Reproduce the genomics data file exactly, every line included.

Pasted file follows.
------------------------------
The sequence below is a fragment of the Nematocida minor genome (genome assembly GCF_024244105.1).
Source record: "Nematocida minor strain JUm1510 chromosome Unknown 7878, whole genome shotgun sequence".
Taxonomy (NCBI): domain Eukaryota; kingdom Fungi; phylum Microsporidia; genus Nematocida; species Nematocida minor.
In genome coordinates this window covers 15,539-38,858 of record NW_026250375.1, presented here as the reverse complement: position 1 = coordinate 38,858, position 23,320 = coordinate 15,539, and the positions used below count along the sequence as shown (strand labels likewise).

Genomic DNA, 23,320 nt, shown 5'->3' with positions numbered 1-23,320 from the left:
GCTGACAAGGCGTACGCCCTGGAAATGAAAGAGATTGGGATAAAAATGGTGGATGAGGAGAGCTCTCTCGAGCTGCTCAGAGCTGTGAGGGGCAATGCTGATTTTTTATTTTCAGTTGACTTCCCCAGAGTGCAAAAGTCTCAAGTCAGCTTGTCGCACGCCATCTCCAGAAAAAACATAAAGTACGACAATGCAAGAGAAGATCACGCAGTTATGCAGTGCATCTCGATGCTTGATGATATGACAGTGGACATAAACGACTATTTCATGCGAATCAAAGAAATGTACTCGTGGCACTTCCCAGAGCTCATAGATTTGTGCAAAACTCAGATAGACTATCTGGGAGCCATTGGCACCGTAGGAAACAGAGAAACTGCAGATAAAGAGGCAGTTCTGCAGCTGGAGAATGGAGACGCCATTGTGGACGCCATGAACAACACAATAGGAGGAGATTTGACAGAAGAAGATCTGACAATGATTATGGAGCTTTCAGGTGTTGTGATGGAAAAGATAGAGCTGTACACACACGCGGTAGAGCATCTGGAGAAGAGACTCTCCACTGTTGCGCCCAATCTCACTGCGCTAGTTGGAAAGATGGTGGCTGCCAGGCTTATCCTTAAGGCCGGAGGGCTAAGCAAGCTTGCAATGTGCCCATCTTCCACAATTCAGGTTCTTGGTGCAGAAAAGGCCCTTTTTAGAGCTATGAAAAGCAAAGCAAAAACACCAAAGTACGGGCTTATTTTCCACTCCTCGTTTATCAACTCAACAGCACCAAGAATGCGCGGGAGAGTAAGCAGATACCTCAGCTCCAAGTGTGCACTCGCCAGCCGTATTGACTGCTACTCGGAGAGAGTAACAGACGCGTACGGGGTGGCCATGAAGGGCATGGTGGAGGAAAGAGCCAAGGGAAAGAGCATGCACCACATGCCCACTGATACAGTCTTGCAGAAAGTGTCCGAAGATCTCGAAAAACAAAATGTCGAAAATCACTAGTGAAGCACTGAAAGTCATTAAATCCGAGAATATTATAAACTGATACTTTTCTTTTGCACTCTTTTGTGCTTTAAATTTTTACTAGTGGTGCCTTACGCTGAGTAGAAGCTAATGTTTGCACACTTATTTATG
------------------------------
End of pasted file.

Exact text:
The sequence below is a fragment of the Nematocida minor genome (genome assembly GCF_024244105.1).
Source record: "Nematocida minor strain JUm1510 chromosome Unknown 7878, whole genome shotgun sequence".
Taxonomy (NCBI): domain Eukaryota; kingdom Fungi; phylum Microsporidia; genus Nematocida; species Nematocida minor.
In genome coordinates this window covers 15,539-38,858 of record NW_026250375.1, presented here as the reverse complement: position 1 = coordinate 38,858, position 23,320 = coordinate 15,539, and the positions used below count along the sequence as shown (strand labels likewise).

Genomic DNA, 23,320 nt, shown 5'->3' with positions numbered 1-23,320 from the left:
GCTGACAAGGCGTACGCCCTGGAAATGAAAGAGATTGGGATAAAAATGGTGGATGAGGAGAGCTCTCTCGAGCTGCTCAGAGCTGTGAGGGGCAATGCTGATTTTTTATTTTCAGTTGACTTCCCCAGAGTGCAAAAGTCTCAAGTCAGCTTGTCGCACGCCATCTCCAGAAAAAACATAAAGTACGACAATGCAAGAGAAGATCACGCAGTTATGCAGTGCATCTCGATGCTTGATGATATGACAGTGGACATAAACGACTATTTCATGCGAATCAAAGAAATGTACTCGTGGCACTTCCCAGAGCTCATAGATTTGTGCAAAACTCAGATAGACTATCTGGGAGCCATTGGCACCGTAGGAAACAGAGAAACTGCAGATAAAGAGGCAGTTCTGCAGCTGGAGAATGGAGACGCCATTGTGGACGCCATGAACAACACAATAGGAGGAGATTTGACAGAAGAAGATCTGACAATGATTATGGAGCTTTCAGGTGTTGTGATGGAAAAGATAGAGCTGTACACACACGCGGTAGAGCATCTGGAGAAGAGACTCTCCACTGTTGCGCCCAATCTCACTGCGCTAGTTGGAAAGATGGTGGCTGCCAGGCTTATCCTTAAGGCCGGAGGGCTAAGCAAGCTTGCAATGTGCCCATCTTCCACAATTCAGGTTCTTGGTGCAGAAAAGGCCCTTTTTAGAGCTATGAAAAGCAAAGCAAAAACACCAAAGTACGGGCTTATTTTCCACTCCTCGTTTATCAACTCAACAGCACCAAGAATGCGCGGGAGAGTAAGCAGATACCTCAGCTCCAAGTGTGCACTCGCCAGCCGTATTGACTGCTACTCGGAGAGAGTAACAGACGCGTACGGGGTGGCCATGAAGGGCATGGTGGAGGAAAGAGCCAAGGGAAAGAGCATGCACCACATGCCCACTGATACAGTCTTGCAGAAAGTGTCCGAAGATCTCGAAAAACAAAATGTCGAAAATCACTAGTGAAGCACTGAAAGTCATTAAATCCGAGAATATTATAAACTGATACTTTTCTTTTGCACTCTTTTGTGCTTTAAATTTTTACTAGTGGTGCCTTACGCTGAGTAGAAGCTAATGTTTGCACACTTATTTATG